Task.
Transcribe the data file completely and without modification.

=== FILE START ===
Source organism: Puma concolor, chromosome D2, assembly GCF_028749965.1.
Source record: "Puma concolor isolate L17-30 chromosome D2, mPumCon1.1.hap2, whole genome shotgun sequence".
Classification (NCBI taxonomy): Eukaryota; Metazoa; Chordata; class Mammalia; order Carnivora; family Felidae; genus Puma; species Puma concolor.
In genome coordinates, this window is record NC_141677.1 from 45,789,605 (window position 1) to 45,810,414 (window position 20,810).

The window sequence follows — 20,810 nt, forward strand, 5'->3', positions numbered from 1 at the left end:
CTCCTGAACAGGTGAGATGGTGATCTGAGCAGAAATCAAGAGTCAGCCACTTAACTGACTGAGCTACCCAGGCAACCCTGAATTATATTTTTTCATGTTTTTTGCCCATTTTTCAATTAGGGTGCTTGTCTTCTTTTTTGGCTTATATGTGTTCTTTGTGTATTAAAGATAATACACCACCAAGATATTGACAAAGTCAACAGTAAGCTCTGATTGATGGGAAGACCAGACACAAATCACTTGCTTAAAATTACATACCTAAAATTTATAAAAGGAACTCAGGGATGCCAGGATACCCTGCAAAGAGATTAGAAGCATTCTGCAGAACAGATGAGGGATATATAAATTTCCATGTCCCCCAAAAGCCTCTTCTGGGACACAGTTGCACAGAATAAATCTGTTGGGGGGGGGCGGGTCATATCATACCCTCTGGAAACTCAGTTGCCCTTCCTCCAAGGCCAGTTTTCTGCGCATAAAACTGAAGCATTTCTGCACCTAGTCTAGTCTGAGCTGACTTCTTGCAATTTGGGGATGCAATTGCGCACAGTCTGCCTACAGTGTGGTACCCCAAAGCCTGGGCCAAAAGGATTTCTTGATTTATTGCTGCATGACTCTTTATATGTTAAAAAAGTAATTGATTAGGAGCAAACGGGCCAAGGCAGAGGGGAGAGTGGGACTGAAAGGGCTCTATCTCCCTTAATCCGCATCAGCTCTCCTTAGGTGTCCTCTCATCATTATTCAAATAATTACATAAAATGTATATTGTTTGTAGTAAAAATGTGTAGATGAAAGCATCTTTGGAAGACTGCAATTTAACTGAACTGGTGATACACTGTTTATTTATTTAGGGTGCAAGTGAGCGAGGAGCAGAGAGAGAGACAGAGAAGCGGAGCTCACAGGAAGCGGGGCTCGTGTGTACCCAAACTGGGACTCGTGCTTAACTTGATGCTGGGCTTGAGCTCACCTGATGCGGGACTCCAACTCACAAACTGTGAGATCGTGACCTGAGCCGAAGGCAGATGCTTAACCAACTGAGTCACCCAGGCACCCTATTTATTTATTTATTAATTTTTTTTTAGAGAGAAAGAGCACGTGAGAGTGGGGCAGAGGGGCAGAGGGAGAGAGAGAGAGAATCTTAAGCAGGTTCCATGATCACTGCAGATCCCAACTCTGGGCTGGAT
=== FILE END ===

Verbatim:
Source organism: Puma concolor, chromosome D2, assembly GCF_028749965.1.
Source record: "Puma concolor isolate L17-30 chromosome D2, mPumCon1.1.hap2, whole genome shotgun sequence".
Classification (NCBI taxonomy): Eukaryota; Metazoa; Chordata; class Mammalia; order Carnivora; family Felidae; genus Puma; species Puma concolor.
In genome coordinates, this window is record NC_141677.1 from 45,789,605 (window position 1) to 45,810,414 (window position 20,810).

The window sequence follows — 20,810 nt, forward strand, 5'->3', positions numbered from 1 at the left end:
CTCCTGAACAGGTGAGATGGTGATCTGAGCAGAAATCAAGAGTCAGCCACTTAACTGACTGAGCTACCCAGGCAACCCTGAATTATATTTTTTCATGTTTTTTGCCCATTTTTCAATTAGGGTGCTTGTCTTCTTTTTTGGCTTATATGTGTTCTTTGTGTATTAAAGATAATACACCACCAAGATATTGACAAAGTCAACAGTAAGCTCTGATTGATGGGAAGACCAGACACAAATCACTTGCTTAAAATTACATACCTAAAATTTATAAAAGGAACTCAGGGATGCCAGGATACCCTGCAAAGAGATTAGAAGCATTCTGCAGAACAGATGAGGGATATATAAATTTCCATGTCCCCCAAAAGCCTCTTCTGGGACACAGTTGCACAGAATAAATCTGTTGGGGGGGGGCGGGTCATATCATACCCTCTGGAAACTCAGTTGCCCTTCCTCCAAGGCCAGTTTTCTGCGCATAAAACTGAAGCATTTCTGCACCTAGTCTAGTCTGAGCTGACTTCTTGCAATTTGGGGATGCAATTGCGCACAGTCTGCCTACAGTGTGGTACCCCAAAGCCTGGGCCAAAAGGATTTCTTGATTTATTGCTGCATGACTCTTTATATGTTAAAAAAGTAATTGATTAGGAGCAAACGGGCCAAGGCAGAGGGGAGAGTGGGACTGAAAGGGCTCTATCTCCCTTAATCCGCATCAGCTCTCCTTAGGTGTCCTCTCATCATTATTCAAATAATTACATAAAATGTATATTGTTTGTAGTAAAAATGTGTAGATGAAAGCATCTTTGGAAGACTGCAATTTAACTGAACTGGTGATACACTGTTTATTTATTTAGGGTGCAAGTGAGCGAGGAGCAGAGAGAGAGACAGAGAAGCGGAGCTCACAGGAAGCGGGGCTCGTGTGTACCCAAACTGGGACTCGTGCTTAACTTGATGCTGGGCTTGAGCTCACCTGATGCGGGACTCCAACTCACAAACTGTGAGATCGTGACCTGAGCCGAAGGCAGATGCTTAACCAACTGAGTCACCCAGGCACCCTATTTATTTATTTATTAATTTTTTTTTAGAGAGAAAGAGCACGTGAGAGTGGGGCAGAGGGGCAGAGGGAGAGAGAGAGAGAATCTTAAGCAGGTTCCATGATCACTGCAGATCCCAACTCTGGGCTGGAT